Charter schools in Washington have been met with significant opposition since they were authorized by an initiative by voters a decade ago, notably from the state teacher’s union. There are, in fact, two pieces of legislation that need to be passed this year to eliminate discriminatory hurdles to the development of outcomes-focused learning communities.
With Washington’s charters, low-income children may have a free and public alternative to costly private education. Traditional schools tend to have lower numbers of pupils of color, low-income children, and students with impairments.
Champions of public charter schools have long held that all children should be given the option to attend a top-notch public institution of higher learning. Millions of kids have beaten the odds to seek college degrees and rewarding professions and lives thanks to charter schools.
Compared to pupils in regular public schools, those who attend urban charter schools in 41 metropolitan zones obtain an additional year’s worth of instruction in mathematics and reading, according to a study by Stanford University.
Black and Hispanic English language learners fared much better than their white peers, according to the survey. In addition, data show that graduates of high schools in the Charter School Growth Fund’s portfolio are four times more likely to go to college than other low-income kids.
The Washington State Charter Schools Association says that the state only authorized 24 of the 40 charter schools available under the law well before the authorization window expired in April. At least two schools in the Puget Sound region are unable to go forward until that deadline is extended.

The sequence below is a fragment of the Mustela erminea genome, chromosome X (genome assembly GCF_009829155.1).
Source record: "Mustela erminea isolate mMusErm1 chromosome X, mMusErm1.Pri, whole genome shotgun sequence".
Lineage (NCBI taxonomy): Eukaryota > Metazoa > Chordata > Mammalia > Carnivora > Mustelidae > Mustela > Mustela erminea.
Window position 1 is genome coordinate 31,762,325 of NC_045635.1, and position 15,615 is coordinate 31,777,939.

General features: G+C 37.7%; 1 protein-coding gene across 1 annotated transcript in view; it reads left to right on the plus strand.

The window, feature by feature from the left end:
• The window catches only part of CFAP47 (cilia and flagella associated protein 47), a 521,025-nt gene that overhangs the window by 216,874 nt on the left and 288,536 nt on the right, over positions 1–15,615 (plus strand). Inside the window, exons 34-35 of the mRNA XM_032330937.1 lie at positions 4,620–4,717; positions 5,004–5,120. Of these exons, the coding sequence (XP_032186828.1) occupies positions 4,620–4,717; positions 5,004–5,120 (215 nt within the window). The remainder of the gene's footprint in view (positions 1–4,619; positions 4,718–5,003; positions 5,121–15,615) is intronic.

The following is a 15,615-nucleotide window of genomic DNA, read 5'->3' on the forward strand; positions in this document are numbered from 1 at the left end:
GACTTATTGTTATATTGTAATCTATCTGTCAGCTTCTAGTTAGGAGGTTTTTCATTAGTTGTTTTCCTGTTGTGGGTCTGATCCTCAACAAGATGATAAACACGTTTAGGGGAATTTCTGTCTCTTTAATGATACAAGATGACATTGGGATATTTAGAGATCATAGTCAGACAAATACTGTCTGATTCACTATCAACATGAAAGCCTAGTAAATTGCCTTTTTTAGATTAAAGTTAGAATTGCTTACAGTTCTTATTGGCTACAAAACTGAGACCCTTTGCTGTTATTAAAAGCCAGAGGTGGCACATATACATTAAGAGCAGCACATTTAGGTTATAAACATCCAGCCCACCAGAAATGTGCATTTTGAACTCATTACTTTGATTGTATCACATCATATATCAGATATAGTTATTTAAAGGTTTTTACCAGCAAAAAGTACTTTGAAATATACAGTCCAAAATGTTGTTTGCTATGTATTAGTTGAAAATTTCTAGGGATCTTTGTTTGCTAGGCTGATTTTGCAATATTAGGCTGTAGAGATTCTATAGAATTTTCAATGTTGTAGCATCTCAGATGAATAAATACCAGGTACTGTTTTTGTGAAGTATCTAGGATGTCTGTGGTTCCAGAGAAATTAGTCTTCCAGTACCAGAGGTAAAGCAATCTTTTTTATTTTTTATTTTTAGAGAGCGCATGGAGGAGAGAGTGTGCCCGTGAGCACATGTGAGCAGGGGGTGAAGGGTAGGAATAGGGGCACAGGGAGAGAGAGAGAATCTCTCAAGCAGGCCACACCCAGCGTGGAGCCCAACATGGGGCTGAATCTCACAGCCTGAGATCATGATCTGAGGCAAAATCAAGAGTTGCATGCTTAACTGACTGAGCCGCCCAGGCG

The authorization date would be extended to 2027 if House Bill 1962 is passed, allowing this and other parties more time to conclude their plans. As a past critic of charter schools, Rep. Debra Entenman (D-Kent) says she has grown to respect the role they play in bringing families together and assisting children of color.
“I see a diverse student body in many of the charter schools, as well as achievement,” stated Entenman. On Jan. 13, the House Education Committee forwarded Entenman’s measure. There should be a public hearing scheduled by Committee Chair Sharon Tomiko Santos (D-Seattle) so that individuals of the neighborhood may speak out for themselves.
“We don’t have a millionaire contributing money for us,” stated Oglala, Lakota Sarah Sense-Wilson. Currently, she serves as chair and co-founder of the Urban Native Education Alliance, which has been involved in the Seattle proposal. “There is no other choice than charter schools.”
Another plan, House Bill 1591, would correct the systemic underfunding of charter schools by granting charter schools an additional $1,550 per student in academic enrichment programs, levy equalization money for extracurricular activities, and key support personnel, among other things.
Local levy monies often used by conventional school districts to augment basic education earnings are not available to charter schools. According to the Charter Schools Association, it amounts to a $1,550-$3,000 per student shortfall for charters. The fundamental objective of the public charter school statute is betrayed when charter children are subjected to such an unfair disadvantage.
When it comes to these two concerns, this isn’t exactly the first time that legislators have debated them. This time, legislators must resist government pressure and do the right thing for children attending public schools.
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Photo Credit: “Seattle School Buses” by peffs